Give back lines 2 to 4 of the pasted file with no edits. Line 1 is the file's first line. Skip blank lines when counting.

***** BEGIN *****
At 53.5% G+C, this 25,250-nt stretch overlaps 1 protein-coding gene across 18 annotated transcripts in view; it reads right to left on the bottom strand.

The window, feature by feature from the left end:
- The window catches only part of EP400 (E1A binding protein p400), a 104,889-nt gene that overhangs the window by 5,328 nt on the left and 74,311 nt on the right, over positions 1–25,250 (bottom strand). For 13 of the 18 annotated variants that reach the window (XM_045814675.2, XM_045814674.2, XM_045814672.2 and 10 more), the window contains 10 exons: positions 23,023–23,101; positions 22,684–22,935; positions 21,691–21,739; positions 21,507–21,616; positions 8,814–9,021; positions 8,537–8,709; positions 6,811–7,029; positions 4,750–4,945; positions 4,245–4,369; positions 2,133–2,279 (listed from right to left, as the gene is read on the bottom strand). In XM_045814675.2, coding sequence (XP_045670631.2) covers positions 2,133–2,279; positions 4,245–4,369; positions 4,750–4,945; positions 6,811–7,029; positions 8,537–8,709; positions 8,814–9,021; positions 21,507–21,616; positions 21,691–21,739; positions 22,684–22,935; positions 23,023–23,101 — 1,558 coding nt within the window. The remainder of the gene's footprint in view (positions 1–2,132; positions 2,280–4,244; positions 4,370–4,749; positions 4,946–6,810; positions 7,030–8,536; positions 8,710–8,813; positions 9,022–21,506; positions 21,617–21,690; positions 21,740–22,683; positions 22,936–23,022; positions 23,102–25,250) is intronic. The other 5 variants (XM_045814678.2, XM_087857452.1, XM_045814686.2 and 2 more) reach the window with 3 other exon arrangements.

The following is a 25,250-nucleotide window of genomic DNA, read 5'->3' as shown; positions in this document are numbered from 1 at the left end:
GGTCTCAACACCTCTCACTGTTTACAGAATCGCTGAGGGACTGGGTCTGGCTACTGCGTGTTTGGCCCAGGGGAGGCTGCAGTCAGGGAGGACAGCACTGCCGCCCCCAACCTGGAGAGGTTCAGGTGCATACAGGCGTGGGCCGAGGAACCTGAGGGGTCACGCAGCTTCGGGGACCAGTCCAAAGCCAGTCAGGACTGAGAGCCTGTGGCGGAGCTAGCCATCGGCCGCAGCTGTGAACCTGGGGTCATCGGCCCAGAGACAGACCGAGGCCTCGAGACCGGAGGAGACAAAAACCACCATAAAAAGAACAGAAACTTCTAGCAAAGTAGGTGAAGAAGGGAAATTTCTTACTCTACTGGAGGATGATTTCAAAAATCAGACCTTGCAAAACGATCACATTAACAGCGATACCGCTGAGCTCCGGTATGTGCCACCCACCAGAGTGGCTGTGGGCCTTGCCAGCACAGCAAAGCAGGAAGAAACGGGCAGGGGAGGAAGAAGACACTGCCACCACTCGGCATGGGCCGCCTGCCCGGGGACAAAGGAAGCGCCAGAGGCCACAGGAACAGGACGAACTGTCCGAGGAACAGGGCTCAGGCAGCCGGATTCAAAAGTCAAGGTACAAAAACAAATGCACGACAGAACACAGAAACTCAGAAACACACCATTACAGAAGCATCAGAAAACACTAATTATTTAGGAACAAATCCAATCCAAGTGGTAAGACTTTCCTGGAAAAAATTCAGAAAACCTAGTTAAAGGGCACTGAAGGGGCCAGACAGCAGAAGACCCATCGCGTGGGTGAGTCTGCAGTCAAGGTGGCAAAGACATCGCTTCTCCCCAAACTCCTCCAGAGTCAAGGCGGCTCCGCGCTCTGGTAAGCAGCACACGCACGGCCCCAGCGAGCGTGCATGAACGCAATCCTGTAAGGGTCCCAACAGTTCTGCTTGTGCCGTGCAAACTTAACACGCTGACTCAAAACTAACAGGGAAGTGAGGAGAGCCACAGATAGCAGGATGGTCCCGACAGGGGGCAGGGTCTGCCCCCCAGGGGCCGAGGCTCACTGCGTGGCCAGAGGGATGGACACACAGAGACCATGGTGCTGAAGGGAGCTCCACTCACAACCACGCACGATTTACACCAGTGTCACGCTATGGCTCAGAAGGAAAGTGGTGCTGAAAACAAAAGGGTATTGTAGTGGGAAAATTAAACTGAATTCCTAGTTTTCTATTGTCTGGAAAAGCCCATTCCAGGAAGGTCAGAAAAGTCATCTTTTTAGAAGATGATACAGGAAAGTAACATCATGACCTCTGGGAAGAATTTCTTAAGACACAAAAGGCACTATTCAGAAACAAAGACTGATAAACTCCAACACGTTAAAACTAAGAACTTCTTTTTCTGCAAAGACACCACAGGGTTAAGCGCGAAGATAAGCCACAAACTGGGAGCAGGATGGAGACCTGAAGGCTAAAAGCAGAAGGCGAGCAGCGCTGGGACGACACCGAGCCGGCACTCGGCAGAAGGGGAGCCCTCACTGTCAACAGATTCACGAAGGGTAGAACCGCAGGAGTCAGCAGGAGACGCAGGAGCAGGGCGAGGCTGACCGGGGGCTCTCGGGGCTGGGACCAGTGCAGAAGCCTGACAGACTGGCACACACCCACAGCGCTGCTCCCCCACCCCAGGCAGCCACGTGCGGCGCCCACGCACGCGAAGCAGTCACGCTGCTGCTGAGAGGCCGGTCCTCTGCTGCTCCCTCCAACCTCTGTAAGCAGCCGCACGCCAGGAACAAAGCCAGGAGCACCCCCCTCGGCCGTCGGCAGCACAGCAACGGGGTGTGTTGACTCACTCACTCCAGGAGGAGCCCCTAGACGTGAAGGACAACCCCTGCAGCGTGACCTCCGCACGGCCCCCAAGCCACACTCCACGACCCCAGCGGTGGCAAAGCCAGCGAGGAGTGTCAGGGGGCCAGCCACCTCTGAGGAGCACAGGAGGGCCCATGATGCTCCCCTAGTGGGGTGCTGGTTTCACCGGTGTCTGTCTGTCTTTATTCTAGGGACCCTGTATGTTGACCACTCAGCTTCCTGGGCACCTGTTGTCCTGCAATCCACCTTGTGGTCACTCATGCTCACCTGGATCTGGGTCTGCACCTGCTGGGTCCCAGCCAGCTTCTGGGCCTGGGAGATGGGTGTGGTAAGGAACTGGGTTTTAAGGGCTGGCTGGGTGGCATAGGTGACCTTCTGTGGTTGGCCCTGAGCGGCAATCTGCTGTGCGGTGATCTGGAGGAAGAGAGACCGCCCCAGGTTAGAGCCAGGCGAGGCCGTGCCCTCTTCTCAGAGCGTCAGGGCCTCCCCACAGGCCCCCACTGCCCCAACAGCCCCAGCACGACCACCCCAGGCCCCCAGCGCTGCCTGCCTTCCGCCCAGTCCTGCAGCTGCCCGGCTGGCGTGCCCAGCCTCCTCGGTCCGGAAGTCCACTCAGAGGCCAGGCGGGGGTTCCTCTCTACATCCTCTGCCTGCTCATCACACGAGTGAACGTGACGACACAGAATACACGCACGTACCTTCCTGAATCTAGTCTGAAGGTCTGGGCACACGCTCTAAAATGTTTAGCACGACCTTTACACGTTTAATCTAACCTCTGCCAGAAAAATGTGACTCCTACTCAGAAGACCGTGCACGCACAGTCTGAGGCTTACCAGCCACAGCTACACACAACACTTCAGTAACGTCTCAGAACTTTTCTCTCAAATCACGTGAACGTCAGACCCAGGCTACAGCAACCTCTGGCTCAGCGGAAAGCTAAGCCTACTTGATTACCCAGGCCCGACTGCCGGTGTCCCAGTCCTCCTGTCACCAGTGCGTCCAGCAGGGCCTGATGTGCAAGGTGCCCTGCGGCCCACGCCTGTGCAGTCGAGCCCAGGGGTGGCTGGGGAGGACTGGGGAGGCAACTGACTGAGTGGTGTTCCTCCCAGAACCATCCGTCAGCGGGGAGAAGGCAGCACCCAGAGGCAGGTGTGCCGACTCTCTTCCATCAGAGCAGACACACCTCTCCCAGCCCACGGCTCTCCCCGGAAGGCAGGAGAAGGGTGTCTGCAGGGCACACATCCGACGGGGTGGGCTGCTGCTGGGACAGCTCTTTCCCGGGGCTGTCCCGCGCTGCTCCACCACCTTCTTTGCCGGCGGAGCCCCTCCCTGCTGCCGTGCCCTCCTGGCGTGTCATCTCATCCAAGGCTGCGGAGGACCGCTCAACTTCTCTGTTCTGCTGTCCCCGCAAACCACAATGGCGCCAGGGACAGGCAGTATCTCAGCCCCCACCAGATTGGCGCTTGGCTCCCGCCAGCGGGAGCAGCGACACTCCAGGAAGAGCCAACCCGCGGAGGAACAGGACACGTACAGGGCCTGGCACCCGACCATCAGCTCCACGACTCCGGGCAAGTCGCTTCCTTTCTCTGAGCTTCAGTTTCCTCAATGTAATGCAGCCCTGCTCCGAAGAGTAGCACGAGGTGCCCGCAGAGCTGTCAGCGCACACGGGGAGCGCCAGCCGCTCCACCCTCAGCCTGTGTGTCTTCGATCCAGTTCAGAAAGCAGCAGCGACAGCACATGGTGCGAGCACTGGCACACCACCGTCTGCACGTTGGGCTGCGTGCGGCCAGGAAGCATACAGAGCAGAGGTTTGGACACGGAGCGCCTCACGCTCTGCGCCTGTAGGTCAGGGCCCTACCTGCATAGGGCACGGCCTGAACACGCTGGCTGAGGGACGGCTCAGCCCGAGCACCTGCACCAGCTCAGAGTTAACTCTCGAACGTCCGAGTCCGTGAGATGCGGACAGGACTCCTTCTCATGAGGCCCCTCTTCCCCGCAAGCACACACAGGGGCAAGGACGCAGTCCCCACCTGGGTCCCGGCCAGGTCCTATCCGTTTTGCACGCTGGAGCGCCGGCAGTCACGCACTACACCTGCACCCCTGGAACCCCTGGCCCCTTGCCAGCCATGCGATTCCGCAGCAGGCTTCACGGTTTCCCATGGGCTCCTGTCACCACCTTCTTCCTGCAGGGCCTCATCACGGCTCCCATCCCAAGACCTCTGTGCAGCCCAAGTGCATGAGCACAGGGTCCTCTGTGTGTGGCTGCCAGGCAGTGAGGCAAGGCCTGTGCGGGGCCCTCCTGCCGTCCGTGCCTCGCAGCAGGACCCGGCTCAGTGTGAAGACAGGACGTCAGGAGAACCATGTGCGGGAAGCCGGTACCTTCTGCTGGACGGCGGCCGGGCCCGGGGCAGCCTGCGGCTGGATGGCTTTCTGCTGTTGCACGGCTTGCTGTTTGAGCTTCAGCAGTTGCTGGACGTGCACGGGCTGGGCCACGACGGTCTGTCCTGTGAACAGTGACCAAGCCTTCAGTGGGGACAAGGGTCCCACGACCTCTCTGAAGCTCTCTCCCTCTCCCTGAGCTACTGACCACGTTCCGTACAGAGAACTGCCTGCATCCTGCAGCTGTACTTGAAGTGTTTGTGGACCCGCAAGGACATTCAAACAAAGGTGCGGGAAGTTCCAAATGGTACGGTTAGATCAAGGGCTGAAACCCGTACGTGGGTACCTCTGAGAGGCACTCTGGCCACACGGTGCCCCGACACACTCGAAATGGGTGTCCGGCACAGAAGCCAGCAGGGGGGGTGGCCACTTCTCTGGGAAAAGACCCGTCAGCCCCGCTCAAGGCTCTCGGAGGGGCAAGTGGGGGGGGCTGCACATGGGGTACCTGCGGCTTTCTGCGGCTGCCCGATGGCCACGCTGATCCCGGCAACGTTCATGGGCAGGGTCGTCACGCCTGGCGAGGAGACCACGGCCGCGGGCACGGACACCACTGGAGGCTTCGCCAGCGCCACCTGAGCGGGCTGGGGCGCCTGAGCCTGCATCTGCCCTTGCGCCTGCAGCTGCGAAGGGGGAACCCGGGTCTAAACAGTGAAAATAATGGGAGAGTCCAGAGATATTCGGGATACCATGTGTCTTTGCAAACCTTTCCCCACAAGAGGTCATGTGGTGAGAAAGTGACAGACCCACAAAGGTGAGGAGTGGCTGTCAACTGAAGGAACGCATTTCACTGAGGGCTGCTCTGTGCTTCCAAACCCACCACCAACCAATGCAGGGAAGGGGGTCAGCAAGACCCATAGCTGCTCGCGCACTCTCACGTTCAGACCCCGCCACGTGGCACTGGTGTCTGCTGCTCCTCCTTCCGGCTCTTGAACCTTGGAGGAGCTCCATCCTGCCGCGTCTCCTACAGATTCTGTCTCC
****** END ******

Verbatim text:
The window, feature by feature from the left end:
- The window catches only part of EP400 (E1A binding protein p400), a 104,889-nt gene that overhangs the window by 5,328 nt on the left and 74,311 nt on the right, over positions 1–25,250 (bottom strand). For 13 of the 18 annotated variants that reach the window (XM_045814675.2, XM_045814674.2, XM_045814672.2 and 10 more), the window contains 10 exons: positions 23,023–23,101; positions 22,684–22,935; positions 21,691–21,739; positions 21,507–21,616; positions 8,814–9,021; positions 8,537–8,709; positions 6,811–7,029; positions 4,750–4,945; positions 4,245–4,369; positions 2,133–2,279 (listed from right to left, as the gene is read on the bottom strand). In XM_045814675.2, coding sequence (XP_045670631.2) covers positions 2,133–2,279; positions 4,245–4,369; positions 4,750–4,945; positions 6,811–7,029; positions 8,537–8,709; positions 8,814–9,021; positions 21,507–21,616; positions 21,691–21,739; positions 22,684–22,935; positions 23,023–23,101 — 1,558 coding nt within the window. The remainder of the gene's footprint in view (positions 1–2,132; positions 2,280–4,244; positions 4,370–4,749; positions 4,946–6,810; positions 7,030–8,536; positions 8,710–8,813; positions 9,022–21,506; positions 21,617–21,690; positions 21,740–22,683; positions 22,936–23,022; positions 23,102–25,250) is intronic. The other 5 variants (XM_045814678.2, XM_087857452.1, XM_045814686.2 and 2 more) reach the window with 3 other exon arrangements.

The following is a 25,250-nucleotide window of genomic DNA, read 5'->3' as shown; positions in this document are numbered from 1 at the left end: